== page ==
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How to Write a Nonfiction Bestseller in 10 Easy Steps

November 23, 2013, 11:14 AM
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I was in a creative nonfiction program some years ago, and as part of the program, students would visit with culture magazine editors in New York. An editor explained to one group of aspiring writers that three nonfiction topics were trending at that moment: “the Civil War, Jews, and cats.”

No one could say if the editor was kidding, or if he meant this rather silly, arbitrary list seriously.

If you don’t like these topics here are 10 other tips for writing a nonfiction blockbuster (just so you can know for sure:  this is humor).

1. Write a Diet Book Named after a Random Location. Pick a place in the U.S.— throw a dart at a map—and name the diet after that location. The “Topeka Plan,” let’s say. Craft a diet regimen that does anything, anything at all, except recommend that the reader exercise more, lay off the booze, and eat less.

2. Write Weather Porn. Describe a horrendously destructive storm of times past, a tidal wave, tornado, tsunami, or earthquake. Mostly, you will find irony galore, and small acts of dignity, perseverance, and human grace amid the fearsome ruins of this disaster, although at least a few of your subjects that we’ve grown fond of will not survive the disaster. You’ll find that this storm happened at a “critical juncture” in a country’s history, and “fundamentally” changed it. You’ll lament the missed opportunities to warn of the pending disaster. You’ll end optimistically with an epilogue that revisits the site of the calamity and asks somberly, could the same thing happen today, and then you’ll note that progress in storm preparation has indeed been made.

3. Spend One Year Doing a Strange New Thing, or Taking a Journey to a Strange New Place. Chances are, your journey won’t merely be literal.  No, I suspect that you will discover that it has been a Metaphor of Life’s Journey, after all! Use the phrase, “Adventures In…” in your subtitle. Nonfiction editors love “adventures in” otherwise non-adventuresome themes.

4. Be a Drunk, Sober Up, and Write about Being Drunk Instead of Drinking. You can substitute drinking for any self-destructive physical act, or form of substance abuse. The more luridly devastating to your own life, the better. Remember, the woeful, hidden agenda for these books is that they reassure the less debilitated or less advanced alcoholic that at least they’re not as bad as you were.

Start in media res, with hitting bottom. This should be the first 10 pages. Flash back to your seemingly functional birth family but subtly suggest that they were the cause of your unease and anxiety. Have destructive relationships. Black out. Try to get sober. Backslide. Hit bottom. Repeat. Go to therapist. Hate that Awful Therapist, who doesn’t understand Addiction. Go to New Therapist. Find yourself at a Rehab Center where, this time, they really mean it, and tell you that you are a “few days away from death.” Make new friends and share war stories. Wonder how you will get by without them, on the outside. One of them later suffers a relapse. This makes you want to drink/snort/shoot up/binge/starve/smoke/pill pop again. But you don’t. Conclude with your sobriety, gingerly cradled, and a humble triumph over adversity.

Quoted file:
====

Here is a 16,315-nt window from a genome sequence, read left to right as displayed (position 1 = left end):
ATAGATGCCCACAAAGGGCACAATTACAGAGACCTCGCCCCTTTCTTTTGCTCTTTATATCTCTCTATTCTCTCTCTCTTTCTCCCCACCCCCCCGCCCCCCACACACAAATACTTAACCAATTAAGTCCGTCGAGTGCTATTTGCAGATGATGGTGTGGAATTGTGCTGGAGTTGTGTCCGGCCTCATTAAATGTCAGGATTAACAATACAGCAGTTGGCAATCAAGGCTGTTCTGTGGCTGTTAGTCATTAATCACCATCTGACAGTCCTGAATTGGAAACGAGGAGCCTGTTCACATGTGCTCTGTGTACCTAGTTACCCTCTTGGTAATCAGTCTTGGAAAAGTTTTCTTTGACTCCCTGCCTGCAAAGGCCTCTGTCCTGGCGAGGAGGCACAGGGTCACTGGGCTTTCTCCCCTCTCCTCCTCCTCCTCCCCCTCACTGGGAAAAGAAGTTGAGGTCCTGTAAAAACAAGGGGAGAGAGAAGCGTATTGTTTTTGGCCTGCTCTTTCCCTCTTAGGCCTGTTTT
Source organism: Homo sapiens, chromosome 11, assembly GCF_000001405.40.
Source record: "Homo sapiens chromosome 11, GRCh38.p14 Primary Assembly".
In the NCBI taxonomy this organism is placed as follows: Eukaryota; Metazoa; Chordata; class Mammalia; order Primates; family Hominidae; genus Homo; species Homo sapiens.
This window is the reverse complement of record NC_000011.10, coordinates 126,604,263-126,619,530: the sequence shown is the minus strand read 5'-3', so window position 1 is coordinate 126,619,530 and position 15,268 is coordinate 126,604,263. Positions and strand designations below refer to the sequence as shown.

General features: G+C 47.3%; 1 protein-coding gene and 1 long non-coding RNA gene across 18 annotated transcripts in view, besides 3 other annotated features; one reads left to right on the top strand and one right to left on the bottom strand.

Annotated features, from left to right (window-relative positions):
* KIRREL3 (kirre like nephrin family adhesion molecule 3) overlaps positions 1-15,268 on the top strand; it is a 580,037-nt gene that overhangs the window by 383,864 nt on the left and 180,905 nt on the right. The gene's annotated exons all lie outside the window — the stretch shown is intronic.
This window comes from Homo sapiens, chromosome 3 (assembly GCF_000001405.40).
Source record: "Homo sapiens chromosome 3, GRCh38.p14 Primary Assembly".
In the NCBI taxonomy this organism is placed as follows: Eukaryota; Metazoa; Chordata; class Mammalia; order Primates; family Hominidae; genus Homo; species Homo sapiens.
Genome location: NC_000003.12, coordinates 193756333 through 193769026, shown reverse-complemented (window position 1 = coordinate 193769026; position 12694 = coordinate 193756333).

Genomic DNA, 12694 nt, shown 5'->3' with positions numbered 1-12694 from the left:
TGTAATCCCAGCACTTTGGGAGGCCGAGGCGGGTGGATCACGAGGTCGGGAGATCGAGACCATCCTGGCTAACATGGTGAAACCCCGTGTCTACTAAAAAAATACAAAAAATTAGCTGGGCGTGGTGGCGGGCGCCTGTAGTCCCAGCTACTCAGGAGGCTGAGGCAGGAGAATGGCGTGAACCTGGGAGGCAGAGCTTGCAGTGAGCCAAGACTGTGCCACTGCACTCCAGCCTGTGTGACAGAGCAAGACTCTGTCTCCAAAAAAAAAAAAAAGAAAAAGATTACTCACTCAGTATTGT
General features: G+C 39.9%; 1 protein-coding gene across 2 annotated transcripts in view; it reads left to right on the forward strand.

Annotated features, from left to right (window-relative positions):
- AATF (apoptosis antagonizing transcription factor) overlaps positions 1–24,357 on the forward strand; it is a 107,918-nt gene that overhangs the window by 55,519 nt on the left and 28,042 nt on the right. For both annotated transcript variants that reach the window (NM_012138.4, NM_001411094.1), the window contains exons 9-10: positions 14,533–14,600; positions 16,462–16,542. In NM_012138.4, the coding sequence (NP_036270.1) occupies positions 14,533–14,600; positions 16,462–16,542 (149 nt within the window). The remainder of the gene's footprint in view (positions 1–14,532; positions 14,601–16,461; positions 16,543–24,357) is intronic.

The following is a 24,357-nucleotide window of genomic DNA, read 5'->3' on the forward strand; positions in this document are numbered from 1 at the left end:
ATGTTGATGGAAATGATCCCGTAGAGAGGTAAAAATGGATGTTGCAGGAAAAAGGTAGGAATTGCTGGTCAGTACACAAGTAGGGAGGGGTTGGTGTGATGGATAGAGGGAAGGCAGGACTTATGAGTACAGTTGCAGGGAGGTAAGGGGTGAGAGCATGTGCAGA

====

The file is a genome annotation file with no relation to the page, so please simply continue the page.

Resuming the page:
5. Write The “Secret History” of Any Old Thing, or explain How Any Old Thing “Changed the World.” Your potential reader will have never heard of this event or thing before, but your book will explain that the event or thing in fact transformed the world. This will be stated in your subtitle. It’s a “secret,” you see. It’s the “hidden” history of great events, albeit events that are unknown.

6. Write a Business Book on How the Reader Can Apply Principles from One of the World’s Great Religious or Spiritual Traditions to Advance His Agenda of Being a Greedy Jerk.  Start with a chapter that brutally traduces a great spiritual and religious tradition down to bite-sized axioms, by which, for example, Zen Buddhism can be about “every man for himself.” The more exotic the tradition, the better. Include a chapter with made-up stories. Include bulletized lists.

7. Pick an object or commodity—salt, sugar, cigars, cheese, or emeralds-- and talk about how this commodity secretly transformed human experience. See recommendation #5. Your cover photo will be a shot of the solitary grain of salt, or one cigar.

8. Bash “Feminism” for Having “Destroyed” [INSERT THING HERE]. Everything was great. Then, feminism happened. Few feminists are named in the book, and fewer still are interviewed, read, or understood.  Feminism ruined all the fun of acquaintance and date rape, caused men to watch porn, caused men to be irresponsible husbands, made moms feel bad about procreation, encouraged Iran’s nuclear armaments program and the genocide in Rwanda, and forced women to take careers where they don’t have any free time and life stinks. Although feminists have a rather mild political and cultural influence today, they nonetheless have a mysterious Feminist Jedi Mind Trick that forces other women to obey them and to feel emotionally devastated by their opinions, and to forget that they have minds of their own. Conclusion: why did feminism have to happen?

9. Why My Political Opponents Are Dumb, Fat Bastards and How We Can Learn to Work Together Again Respectfully for the Good of all Americans, Just Like They Want Us To. Typical Washington talking-head fare. This book writes itself.

10. The editor was right. One word: CATS

 

 

How to Write a Nonfiction B...

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